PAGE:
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Home Foraging

The great stakes and pains of planting our mini farm does not escape one day in our minds. Gigantic effort, sweat, sometimes some tears, all to ensure the bounty we see rolling in like tidal waves at this height of the season. Far from unappreciated, the bags of tomatillos, buckets of pears and plums, and fat bunches of basil bombard our tiny kitchen that has recently been cut in half in the midst of home construction. Every spare minute is now spent canning, pickling, seed sorting, drying, and pretty much always eating, just to make sure nothing goes to waste. The ironic thing about some of the products rolling in and out of our kitchen is that we never lifted a finger in their creation. Amazingly, a large portion of these preserving projects I find myself immersed in has a foraged subject. Mysterious appearances of wild edibles are being recreated into highly enjoyable farm goods and menu items here at the homestead. I will share a few with you. Read more

Secret Suppers: Report from the West Coast

The underground restaurant scene has been gaining ground, so to speak, and while I’ve been hearing about many iterations of secret eateries all over the country (and the world), I had yet to check one out for myself until last week, when I bought two tickets to attend Wild Kitchen—an underground supper put on by San Francisco upstart ForageSF. Read more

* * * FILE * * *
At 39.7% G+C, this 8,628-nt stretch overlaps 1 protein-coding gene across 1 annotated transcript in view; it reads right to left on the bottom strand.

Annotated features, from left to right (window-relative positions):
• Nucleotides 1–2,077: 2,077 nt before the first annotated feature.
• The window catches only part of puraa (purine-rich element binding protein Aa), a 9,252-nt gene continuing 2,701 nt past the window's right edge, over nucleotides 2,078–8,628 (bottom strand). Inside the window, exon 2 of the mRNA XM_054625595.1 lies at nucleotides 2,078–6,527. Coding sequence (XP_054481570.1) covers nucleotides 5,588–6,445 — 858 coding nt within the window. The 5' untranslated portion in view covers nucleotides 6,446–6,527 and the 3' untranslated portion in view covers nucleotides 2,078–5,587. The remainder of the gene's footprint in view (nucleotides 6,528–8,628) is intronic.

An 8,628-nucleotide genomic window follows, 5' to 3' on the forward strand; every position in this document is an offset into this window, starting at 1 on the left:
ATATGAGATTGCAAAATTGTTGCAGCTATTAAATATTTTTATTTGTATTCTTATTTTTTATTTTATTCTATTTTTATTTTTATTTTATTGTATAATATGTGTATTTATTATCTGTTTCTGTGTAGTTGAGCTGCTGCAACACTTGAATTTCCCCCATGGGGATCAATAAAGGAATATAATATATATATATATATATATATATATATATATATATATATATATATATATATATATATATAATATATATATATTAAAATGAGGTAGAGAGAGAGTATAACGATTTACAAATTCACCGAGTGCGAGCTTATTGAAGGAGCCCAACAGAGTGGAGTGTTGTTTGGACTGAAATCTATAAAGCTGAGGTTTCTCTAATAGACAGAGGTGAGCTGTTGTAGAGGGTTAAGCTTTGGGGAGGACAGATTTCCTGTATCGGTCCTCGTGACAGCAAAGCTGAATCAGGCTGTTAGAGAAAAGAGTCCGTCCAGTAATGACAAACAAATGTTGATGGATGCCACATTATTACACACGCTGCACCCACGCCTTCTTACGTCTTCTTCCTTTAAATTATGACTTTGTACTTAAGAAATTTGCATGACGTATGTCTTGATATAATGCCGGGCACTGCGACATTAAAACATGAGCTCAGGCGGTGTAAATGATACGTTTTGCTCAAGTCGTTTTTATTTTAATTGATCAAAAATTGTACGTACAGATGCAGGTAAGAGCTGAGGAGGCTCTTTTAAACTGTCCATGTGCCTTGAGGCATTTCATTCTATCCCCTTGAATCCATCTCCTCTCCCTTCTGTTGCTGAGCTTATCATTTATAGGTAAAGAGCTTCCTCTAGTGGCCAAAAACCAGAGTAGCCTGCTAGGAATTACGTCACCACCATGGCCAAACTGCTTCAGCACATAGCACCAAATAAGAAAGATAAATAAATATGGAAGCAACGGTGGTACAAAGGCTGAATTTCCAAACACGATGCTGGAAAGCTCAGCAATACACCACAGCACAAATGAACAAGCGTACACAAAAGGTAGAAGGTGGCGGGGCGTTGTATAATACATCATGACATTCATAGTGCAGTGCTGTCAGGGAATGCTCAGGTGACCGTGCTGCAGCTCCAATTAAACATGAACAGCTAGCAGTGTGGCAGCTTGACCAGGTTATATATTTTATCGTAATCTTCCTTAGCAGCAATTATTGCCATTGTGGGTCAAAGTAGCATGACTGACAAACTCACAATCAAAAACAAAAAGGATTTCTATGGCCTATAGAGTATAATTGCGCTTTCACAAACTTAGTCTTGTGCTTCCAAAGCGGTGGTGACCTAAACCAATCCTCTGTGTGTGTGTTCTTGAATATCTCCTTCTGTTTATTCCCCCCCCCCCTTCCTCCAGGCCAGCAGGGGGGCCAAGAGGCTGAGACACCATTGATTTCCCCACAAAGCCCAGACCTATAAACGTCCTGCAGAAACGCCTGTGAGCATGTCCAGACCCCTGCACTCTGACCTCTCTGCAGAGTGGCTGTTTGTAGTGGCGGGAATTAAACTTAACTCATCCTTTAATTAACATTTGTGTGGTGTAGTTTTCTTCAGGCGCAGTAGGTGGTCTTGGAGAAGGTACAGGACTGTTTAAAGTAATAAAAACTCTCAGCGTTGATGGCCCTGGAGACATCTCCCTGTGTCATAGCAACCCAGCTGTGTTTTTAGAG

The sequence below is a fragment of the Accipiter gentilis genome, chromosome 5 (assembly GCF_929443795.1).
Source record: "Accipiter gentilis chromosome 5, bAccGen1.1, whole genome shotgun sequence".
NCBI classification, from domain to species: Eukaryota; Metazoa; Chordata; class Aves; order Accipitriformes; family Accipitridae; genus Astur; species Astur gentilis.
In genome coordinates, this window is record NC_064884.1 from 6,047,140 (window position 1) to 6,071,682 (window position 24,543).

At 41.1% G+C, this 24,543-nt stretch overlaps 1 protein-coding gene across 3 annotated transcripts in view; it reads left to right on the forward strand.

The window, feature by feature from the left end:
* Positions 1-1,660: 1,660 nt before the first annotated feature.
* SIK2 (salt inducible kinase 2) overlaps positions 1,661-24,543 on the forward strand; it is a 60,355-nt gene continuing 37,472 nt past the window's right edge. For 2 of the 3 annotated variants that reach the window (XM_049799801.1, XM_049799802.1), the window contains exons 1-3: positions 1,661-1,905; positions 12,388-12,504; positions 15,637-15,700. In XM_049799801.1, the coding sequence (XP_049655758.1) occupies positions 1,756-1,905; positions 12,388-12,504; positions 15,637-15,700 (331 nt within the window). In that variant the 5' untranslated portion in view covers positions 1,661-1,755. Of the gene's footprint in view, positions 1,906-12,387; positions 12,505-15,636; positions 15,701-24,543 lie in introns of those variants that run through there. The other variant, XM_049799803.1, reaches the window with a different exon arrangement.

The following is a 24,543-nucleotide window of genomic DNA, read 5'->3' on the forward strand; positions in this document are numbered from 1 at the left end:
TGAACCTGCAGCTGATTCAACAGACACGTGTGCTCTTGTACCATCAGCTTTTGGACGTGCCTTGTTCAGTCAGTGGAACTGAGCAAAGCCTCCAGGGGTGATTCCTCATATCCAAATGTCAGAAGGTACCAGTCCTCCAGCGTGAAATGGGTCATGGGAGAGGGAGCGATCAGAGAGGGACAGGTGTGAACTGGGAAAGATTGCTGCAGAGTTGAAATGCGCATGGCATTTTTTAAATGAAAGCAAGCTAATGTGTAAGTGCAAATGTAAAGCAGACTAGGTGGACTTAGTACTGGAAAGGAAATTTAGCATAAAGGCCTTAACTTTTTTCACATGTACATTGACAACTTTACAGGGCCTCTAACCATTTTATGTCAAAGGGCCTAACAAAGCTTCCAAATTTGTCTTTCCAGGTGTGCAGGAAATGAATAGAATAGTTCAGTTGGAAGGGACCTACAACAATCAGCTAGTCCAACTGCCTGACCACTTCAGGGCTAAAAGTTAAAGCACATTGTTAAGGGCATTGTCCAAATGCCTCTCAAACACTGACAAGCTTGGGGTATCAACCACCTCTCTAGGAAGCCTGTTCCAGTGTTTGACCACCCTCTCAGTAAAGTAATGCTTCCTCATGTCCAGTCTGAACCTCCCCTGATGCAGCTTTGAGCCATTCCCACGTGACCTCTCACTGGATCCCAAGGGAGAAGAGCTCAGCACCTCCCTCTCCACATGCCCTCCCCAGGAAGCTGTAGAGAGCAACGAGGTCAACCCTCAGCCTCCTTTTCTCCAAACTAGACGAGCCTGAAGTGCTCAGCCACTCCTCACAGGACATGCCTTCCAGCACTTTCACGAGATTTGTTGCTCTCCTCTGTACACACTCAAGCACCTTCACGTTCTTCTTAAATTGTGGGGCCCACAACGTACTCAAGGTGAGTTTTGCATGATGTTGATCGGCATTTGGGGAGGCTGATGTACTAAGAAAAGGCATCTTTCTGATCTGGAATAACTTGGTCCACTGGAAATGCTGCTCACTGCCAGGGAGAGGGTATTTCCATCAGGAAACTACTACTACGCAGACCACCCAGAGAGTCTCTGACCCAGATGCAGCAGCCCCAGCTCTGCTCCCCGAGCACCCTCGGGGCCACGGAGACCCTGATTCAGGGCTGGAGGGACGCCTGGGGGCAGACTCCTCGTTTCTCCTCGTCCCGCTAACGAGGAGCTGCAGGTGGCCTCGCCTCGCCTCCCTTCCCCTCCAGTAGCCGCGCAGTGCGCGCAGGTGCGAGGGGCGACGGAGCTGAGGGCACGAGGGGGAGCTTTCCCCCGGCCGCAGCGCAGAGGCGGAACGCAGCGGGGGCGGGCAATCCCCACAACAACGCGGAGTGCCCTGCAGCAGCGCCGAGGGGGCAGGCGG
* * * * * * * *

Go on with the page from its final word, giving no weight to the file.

The Morels are Coming! The Morels are Coming!

It is with much anticipation that wild morel season is approaching for much of North America. The Upper Midwest and Northeast boast some of the largest yields of these highly prized wild mushrooms. Even larger numbers are collected from the mountainous areas of the West. In fact, in the western mountains, you will find the commercial collectors out in force this spring, following the paths of last season’s fires which will spawn a huge crop of a particular type of morel that fruits after burns. Read more

Stalking the Elusive Morel, Sensibly

Right about now, the forests of North America are starting to come alive. Two-legged creatures, not sighted in the woods since around this time last year, can be spotted moving about in a stealthy fashion or crouching…on the lookout…for quarry of a fungal sort. And with good reason! Many folks who are too busy to set foot in a woodland at any other time of the year are right now heading out into the wilds of North America to pursue the prized morel mushrooms. Read more